Underground Economy Targeted in Statewide Enforcement Effort
On May 19, a multi-agency team led by the California Department of Insurance conducted a statewide enforcement and outreach effort targeting those businesses that may operate in the underground economy. The multi-agency team visited dozens of locations across the state to educate business owners of their obligations to comply with insurance, licensing, workplace safety, labor laws and tax codes.
Businesses that operate in an “underground economy” may engage in such activities as hiring employees off the books and paying them under the table, not withholding and remitting state disability insurance contributions, failing to protect workers as required by workplace health and safety regulations and not carrying the proper licenses or adequate workers’ compensation insurance coverage.
“Businesses operating in the underground economy have an unfair and illegal competitive advantage that undermines legitimate businesses and comes at the expense of workers and consumers,” said Insurance Commissioner Dave Jones.
Enforcement teams visited a wide variety of businesses: security firms, restaurants, environmental waste companies, personnel services, home design, roofing, tree services, limousines and charter bus companies, moving companies, retail stores and construction sites.
The teams verified that contractors had valid licenses and workers’ compensation insurance and they checked that workplace safety measures were followed.
Safety, licensing and insurance violations were found at approximately 20 of the businesses visited. Those not carrying required licenses or workers’ compensation insurance were issued immediate stop work orders. Other businesses received administrative citations and penalties for workplace safety violations, and some received audit referrals.
The multi-agency team included the Department of Insurance, the Contractors State License Board, the Employment Development Department, Franchise Tax Board, Department of Industrial Relations and local district attorneys.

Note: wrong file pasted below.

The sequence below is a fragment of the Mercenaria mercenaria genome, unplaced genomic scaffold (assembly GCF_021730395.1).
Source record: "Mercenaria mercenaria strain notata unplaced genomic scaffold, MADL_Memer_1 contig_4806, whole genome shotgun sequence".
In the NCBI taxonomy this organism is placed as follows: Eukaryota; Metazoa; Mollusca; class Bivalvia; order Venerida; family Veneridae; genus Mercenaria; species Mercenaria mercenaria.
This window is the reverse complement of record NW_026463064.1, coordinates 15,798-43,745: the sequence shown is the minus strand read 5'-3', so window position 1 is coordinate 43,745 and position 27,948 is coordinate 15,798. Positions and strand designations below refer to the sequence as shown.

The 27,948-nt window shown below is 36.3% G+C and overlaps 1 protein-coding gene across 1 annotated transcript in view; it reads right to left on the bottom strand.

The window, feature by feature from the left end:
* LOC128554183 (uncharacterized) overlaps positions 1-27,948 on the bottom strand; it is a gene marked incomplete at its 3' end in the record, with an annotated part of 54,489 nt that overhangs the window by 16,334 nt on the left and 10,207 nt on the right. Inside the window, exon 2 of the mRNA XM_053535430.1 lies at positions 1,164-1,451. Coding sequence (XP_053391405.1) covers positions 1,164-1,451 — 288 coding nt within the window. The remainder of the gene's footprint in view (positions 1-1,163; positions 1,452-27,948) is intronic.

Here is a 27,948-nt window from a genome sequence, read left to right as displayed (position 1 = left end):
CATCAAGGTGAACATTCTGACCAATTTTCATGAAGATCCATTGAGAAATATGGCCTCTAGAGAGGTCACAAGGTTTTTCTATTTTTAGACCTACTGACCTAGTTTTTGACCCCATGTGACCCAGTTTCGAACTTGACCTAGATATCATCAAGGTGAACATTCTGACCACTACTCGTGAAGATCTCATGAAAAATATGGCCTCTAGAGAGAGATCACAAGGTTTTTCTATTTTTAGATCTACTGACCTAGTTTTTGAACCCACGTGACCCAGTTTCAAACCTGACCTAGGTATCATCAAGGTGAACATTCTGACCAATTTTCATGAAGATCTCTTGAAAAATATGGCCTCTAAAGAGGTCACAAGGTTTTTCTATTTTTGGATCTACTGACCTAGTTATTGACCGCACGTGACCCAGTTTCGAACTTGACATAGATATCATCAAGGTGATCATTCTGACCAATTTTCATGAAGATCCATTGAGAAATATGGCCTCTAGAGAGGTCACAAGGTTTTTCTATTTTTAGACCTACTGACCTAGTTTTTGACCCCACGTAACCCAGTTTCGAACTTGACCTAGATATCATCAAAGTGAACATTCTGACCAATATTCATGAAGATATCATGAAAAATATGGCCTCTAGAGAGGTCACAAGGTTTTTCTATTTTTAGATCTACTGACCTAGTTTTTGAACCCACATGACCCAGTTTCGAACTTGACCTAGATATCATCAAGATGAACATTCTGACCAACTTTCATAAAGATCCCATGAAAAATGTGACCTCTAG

The task-force provided the following information on the scope of its effort:
- Sacramento Valley: Four tree services companies and one landscaping company were visited; three companies were found with violations and two had no violations. Violations found included a stop work order issued by the Division of Labor Standards Enforcement; no workers’ compensation insurance; and Cal/OSHA issued eight workplace safety violations, two of which were serious, and one prohibit-use order for unsafe equipment.
- Bay Area, including Silicon Valley: Nine businesses visited, including home remodeling, charter bus and limousine services and moving companies. Four companies had no violations. The five companies with violations ranged from a stop work order for no workers’ compensation insurance to penalties for contracting without a license.
- Fresno: Three businesses were visited, including an ambulance company and two tire stores. More than a dozen workplace safety violations were found at the three businesses and one was issued a stop work order for no workers’ compensation insurance.
- Los Angeles and Inland Empire: 12 businesses were visited, including restaurants, a vape shop, hotels, a nursery, builders and auto services. Violations ranged from no workers’ compensation insurance to workplace safety violations.
- San Diego: Three construction businesses were visited; one had no violations and two had violations ranging from more than a dozen with workplace safety violations to illegal advertising.
Complying with California’s employment laws is a complex task. HRCalifornia offers numerous resources, from comprehensive California employment law information to assistance from the CalChamber Labor Law Helpline’s HR advisers. Not a member? See how CalChamber can help you.